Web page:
The time passed quickly for a while as Andrew fell into the rhythm of pouring drinks and making small talk. He had never been particularly good at small talk, but thankfully everyone seemed to have their own groups and really only needed a moment of chatting before leaving the bar.
A man stumbled up to the bar around eleven-thirty. “Another pitcher,” he barked, holding himself upright on the edge of the bar.
Andrew shook his head. “Sorry mate,” he said. “I’ve already told you you’re done for the night.”
This was true. The man had come up about fifteen minutes earlier, when Olivia had been out here checking in. She and Andrew had agreed that that was the last round for this customer. The man hadn’t acknowledged them when they told him and honestly, Andrew wasn’t surprised he was back up here.
“No,” the man spat. “Do I look like I’m fucking done, mate? Go get me a beer.”
“You’re cut off,” Andrew said. “We told you earlier that this was your last round. Do you want to square up?”
“No, I don’t want to square up,” the man said, leaning over the bar.
He was taller than Andrew and had at least fifty pounds on him. Andrew knew for sure he couldn’t take this guy in a fight, but hopefully, the booze would give him an advantage when the guy took an inevitable swing.
“You’re done,” Andrew said, keeping his voice low. “How about we just stay calm and settle this now? Here, let me get you a glass of water.”
He grabbed a glass and filled it with water, then held it out to the man. The man paused for a second, then slapped the glass out of Andrew’s hand. It fell to the floor, shattering.
“I TOLD YOU I’M NOT FUCKING DONE!” the man roared.
Noah appeared suddenly out of the crowd, clamping a hand down on the man’s shoulder. “Yeah, you are,” he said, his voice calm, but firm. “Come on, time to go.”
“Fuck you,” the man spat.
“Pete, let’s just leave now before you do anything you’ll regret.”
Pete turned to Noah, looking up with malice in his eyes. Then, before any of them could react, he took a swing.
Noah was on the floor before Andrew realized what was happening. He stood up, dabbing the side of his mouth with a finger, wiping off the small amount of blood that was there.
“Yeah, you’re done, asshole,” he said as Pete stood in front of him, looking at his fist like it had swung on its own accord. He gripped Pete’s shoulder and turned toward the door.
“So the fuck what if I’m drunk?” Pete demanded. “Not like I’m the only drunk here, huh, Kelly?”
Noah took a slow breath. Andrew wanted to reach across the bar and put a hand on his arm, but stayed where he was. “Let’s go,” Noah said softly.
Charlie was on his way over. Andrew could see the sea of people parting around him as he hurried to the bar. “Pete, you just fucked up bad,” he said, all traces of the goofy kid Andrew had seen in the parking lot gone. “Noah, you’re bleeding, go get cleaned up. I’ll take it from here.”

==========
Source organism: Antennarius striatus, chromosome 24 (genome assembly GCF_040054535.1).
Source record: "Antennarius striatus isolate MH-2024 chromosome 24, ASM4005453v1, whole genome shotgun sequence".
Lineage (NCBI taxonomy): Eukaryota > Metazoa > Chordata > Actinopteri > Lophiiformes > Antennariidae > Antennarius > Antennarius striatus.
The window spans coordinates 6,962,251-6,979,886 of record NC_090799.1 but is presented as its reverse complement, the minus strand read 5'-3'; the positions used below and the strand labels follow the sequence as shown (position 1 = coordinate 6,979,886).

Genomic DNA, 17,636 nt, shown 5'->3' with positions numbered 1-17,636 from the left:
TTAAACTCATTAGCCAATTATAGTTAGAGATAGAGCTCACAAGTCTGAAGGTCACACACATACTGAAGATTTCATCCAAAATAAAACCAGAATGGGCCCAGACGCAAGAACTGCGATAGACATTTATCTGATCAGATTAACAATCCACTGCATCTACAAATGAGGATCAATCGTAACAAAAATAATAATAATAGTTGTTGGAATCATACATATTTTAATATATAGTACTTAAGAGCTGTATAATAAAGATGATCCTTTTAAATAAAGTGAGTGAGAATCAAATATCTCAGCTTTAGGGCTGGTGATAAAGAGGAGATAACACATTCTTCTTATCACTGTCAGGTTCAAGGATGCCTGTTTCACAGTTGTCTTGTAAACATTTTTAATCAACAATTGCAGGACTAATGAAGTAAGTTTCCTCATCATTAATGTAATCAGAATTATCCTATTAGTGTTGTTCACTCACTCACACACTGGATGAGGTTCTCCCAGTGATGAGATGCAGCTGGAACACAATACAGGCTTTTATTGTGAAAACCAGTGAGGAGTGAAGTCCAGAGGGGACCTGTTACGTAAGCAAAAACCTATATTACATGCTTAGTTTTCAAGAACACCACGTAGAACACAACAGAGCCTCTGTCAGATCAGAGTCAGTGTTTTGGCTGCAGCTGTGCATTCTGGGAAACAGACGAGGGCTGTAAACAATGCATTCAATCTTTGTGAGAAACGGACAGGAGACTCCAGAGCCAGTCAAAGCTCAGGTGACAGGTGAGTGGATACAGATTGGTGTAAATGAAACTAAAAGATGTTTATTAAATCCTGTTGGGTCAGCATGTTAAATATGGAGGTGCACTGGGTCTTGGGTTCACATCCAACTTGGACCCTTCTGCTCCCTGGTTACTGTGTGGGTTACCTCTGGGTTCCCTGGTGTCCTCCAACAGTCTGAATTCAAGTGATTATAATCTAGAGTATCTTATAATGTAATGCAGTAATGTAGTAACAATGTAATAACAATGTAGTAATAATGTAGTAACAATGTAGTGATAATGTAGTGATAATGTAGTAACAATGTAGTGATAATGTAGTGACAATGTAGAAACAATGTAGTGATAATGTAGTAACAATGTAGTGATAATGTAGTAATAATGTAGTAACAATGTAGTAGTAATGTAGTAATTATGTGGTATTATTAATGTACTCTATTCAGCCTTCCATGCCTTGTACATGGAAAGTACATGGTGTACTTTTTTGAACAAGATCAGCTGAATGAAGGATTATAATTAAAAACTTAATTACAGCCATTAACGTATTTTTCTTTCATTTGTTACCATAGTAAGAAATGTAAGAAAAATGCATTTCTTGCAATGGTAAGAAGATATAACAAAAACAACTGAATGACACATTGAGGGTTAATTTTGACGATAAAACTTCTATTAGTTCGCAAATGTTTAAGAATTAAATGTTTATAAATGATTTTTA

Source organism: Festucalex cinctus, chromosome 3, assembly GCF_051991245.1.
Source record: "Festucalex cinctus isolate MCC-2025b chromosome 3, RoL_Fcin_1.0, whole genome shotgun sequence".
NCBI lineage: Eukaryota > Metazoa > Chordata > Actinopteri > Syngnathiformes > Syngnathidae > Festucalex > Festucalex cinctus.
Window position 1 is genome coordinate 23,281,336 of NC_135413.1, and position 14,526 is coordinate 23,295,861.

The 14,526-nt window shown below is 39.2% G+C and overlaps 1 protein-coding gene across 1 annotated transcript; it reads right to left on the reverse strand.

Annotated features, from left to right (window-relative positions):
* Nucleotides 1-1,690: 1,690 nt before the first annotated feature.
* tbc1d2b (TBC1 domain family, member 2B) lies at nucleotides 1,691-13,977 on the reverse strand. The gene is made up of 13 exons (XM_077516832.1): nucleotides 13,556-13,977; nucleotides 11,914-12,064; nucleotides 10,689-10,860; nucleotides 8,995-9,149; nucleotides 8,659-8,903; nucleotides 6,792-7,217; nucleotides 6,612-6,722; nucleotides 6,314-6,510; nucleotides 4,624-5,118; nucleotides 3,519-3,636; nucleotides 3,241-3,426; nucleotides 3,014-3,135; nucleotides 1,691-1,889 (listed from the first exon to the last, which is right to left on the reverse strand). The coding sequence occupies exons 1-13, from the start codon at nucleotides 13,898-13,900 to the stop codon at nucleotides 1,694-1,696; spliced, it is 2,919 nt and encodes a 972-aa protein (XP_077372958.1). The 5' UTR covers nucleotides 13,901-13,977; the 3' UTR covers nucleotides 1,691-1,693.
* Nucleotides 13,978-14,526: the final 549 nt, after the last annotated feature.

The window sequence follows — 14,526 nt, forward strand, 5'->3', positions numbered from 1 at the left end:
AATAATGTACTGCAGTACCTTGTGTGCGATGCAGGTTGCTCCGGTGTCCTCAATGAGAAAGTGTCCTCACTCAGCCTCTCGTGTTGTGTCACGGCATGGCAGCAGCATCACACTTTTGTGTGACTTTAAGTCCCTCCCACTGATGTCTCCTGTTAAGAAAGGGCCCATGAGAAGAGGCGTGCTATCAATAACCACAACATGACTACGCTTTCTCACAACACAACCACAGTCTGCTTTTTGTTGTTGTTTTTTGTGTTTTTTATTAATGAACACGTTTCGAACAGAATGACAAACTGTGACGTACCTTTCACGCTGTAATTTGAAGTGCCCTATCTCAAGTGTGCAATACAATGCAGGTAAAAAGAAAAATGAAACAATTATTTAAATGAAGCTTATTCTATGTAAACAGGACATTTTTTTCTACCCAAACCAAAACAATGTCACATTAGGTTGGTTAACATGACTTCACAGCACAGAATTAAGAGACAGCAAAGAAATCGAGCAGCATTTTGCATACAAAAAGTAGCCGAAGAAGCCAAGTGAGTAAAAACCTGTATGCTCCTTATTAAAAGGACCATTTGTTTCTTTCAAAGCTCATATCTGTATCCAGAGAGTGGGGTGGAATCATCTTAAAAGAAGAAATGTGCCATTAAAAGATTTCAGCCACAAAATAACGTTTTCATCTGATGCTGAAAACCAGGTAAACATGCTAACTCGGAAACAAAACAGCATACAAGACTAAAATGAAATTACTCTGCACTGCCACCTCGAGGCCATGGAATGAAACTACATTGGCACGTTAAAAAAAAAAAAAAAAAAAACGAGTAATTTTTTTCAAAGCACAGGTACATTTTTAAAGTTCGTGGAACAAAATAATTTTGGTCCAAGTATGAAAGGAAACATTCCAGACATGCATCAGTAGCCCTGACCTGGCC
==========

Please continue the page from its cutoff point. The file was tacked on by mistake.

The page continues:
Charlie steered Pete away from the bar and Andrew was suddenly aware of the silence around them. “Noah, are you-”
Noah walked out back without a word, the kitchen door swinging behind him.
He came back about ten minutes later, but the cheerful bartender act was gone. Even if he’d been faking it earlier, there was no sign of it at all as the time neared midnight and the countdown began. Everyone faced the TV in the corner of the bar as the ball dropped in Times Square.
Olivia stood between Noah and Andrew at the bar. She’d been dealing with the aftermath of Pete’s actions, filling out incident reports and banning Pete from the premises. She asked Noah if he wanted to get the police involved, but he’d refused, saying he could handle it himself if he needed to. A dark bruise was already blooming on his right cheek and Andrew kept seeing him probe what must be a loose tooth with his tongue. But when he’d tried to ask, Noah had blatantly ignored him.
So now here they were, facing the New Year. Andrew didn’t normally go for the blank slate business, but maybe this year really would be okay. Maybe he’d get out soon and return to Boston. Maybe he’d get the flat and live there forever.
Maybe things would be fine.
Andrew felt Olivia’s hand slide into his. He glanced over and saw that she held Noah’s in her other hand. Once again, he missed Cleo deeply.
“ONE! HAPPY NEW YEAR!”
Keegan’s erupted in cheers, confetti and noisemakers filling the air. Andrew glanced over at his friends as they watched the festivities. Both just looked tired.
And he knew his face looked exactly the same.
“Happy New Year’s,” he whispered, his throat tight.
Olivia turned and hugged him. “Happy New Year’s,” she echoed.
He closed his eyes, squeezing her tightly. Then heard the sound of spitting, and Noah swore softly.
He let go of Olivia and they both looked over. Noah stood next to them, holding a tooth in the palm of his hand. He looked up, blood gathering at the corner of his mouth.
“Happy New Year.”